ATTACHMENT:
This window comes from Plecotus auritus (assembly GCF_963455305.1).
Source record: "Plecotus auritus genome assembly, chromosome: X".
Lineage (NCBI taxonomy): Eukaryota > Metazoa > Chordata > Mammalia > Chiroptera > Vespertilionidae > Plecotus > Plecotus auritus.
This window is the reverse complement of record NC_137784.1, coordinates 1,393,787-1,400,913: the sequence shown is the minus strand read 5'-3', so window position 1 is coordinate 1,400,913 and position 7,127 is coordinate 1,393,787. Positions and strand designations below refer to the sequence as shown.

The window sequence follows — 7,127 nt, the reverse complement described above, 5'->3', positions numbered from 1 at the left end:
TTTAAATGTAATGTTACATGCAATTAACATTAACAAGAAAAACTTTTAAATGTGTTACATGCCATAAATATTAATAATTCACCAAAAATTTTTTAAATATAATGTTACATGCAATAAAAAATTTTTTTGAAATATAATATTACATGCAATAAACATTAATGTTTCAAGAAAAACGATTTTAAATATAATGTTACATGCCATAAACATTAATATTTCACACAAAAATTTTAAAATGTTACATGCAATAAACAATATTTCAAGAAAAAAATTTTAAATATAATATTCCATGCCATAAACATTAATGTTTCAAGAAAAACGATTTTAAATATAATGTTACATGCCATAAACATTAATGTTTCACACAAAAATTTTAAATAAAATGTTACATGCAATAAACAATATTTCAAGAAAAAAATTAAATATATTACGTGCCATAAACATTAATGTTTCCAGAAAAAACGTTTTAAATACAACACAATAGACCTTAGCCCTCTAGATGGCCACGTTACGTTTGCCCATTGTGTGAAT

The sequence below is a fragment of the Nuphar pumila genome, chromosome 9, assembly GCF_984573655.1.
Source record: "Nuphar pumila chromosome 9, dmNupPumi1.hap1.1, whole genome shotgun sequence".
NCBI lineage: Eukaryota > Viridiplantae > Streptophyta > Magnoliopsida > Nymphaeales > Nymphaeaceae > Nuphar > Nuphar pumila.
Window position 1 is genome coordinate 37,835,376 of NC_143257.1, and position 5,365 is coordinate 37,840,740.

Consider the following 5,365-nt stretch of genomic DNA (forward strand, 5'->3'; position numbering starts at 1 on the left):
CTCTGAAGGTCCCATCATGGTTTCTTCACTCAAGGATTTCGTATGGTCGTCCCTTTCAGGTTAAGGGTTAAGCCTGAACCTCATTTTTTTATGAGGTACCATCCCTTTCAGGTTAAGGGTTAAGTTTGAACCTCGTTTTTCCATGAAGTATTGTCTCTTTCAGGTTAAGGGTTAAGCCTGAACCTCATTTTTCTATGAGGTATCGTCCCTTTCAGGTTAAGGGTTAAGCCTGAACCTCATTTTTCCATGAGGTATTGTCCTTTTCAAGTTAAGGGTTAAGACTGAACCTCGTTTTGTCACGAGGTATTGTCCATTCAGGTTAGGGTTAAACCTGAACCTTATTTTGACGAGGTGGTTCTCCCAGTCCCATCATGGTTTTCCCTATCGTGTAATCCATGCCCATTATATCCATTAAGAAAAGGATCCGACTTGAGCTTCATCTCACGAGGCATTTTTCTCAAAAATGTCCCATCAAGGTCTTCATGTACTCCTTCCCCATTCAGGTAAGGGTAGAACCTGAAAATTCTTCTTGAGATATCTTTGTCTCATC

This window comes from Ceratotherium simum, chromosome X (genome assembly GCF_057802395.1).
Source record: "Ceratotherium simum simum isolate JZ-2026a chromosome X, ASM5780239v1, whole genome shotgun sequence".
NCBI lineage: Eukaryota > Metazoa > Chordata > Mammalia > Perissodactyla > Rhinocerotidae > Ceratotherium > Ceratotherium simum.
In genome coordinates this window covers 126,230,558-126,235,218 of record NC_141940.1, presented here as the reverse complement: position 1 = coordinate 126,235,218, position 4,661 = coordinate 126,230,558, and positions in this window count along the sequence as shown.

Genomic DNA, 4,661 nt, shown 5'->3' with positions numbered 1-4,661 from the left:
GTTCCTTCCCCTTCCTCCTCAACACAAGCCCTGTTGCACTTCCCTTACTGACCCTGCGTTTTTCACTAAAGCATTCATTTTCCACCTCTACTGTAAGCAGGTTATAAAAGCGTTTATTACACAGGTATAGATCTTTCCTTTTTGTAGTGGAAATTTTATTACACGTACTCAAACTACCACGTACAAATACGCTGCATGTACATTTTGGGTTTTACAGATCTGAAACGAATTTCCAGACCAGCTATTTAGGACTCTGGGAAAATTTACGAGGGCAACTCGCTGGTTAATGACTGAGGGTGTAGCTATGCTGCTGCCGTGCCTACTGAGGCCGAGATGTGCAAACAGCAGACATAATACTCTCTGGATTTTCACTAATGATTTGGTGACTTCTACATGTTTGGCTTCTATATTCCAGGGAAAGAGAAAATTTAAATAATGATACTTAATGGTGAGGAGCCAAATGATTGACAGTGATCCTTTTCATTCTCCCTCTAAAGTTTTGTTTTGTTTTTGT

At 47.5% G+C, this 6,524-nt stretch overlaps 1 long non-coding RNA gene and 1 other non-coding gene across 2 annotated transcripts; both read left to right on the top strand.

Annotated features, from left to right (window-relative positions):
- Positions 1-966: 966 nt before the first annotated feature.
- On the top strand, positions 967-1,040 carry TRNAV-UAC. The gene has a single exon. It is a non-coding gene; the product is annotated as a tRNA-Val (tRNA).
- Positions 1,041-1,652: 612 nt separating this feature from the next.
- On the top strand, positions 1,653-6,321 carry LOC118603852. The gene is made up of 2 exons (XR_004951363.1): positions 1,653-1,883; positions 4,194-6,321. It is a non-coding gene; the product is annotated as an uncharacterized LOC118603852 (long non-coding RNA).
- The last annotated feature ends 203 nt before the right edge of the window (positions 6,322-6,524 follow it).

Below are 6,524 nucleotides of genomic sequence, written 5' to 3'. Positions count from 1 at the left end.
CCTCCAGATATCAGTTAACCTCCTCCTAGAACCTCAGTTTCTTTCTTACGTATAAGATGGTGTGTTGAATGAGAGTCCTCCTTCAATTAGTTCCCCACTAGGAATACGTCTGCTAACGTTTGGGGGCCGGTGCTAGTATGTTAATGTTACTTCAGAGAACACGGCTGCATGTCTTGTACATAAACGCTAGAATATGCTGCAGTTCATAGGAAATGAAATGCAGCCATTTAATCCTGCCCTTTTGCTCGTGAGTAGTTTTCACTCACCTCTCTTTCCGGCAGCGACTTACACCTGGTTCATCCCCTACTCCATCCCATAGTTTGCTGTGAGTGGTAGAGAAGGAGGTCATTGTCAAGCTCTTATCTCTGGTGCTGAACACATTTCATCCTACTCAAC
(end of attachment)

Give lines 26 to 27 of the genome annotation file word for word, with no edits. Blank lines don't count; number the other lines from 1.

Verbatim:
Below are 6,524 nucleotides of genomic sequence, written 5' to 3'. Positions count from 1 at the left end.
CCTCCAGATATCAGTTAACCTCCTCCTAGAACCTCAGTTTCTTTCTTACGTATAAGATGGTGTGTTGAATGAGAGTCCTCCTTCAATTAGTTCCCCACTAGGAATACGTCTGCTAACGTTTGGGGGCCGGTGCTAGTATGTTAATGTTACTTCAGAGAACACGGCTGCATGTCTTGTACATAAACGCTAGAATATGCTGCAGTTCATAGGAAATGAAATGCAGCCATTTAATCCTGCCCTTTTGCTCGTGAGTAGTTTTCACTCACCTCTCTTTCCGGCAGCGACTTACACCTGGTTCATCCCCTACTCCATCCCATAGTTTGCTGTGAGTGGTAGAGAAGGAGGTCATTGTCAAGCTCTTATCTCTGGTGCTGAACACATTTCATCCTACTCAAC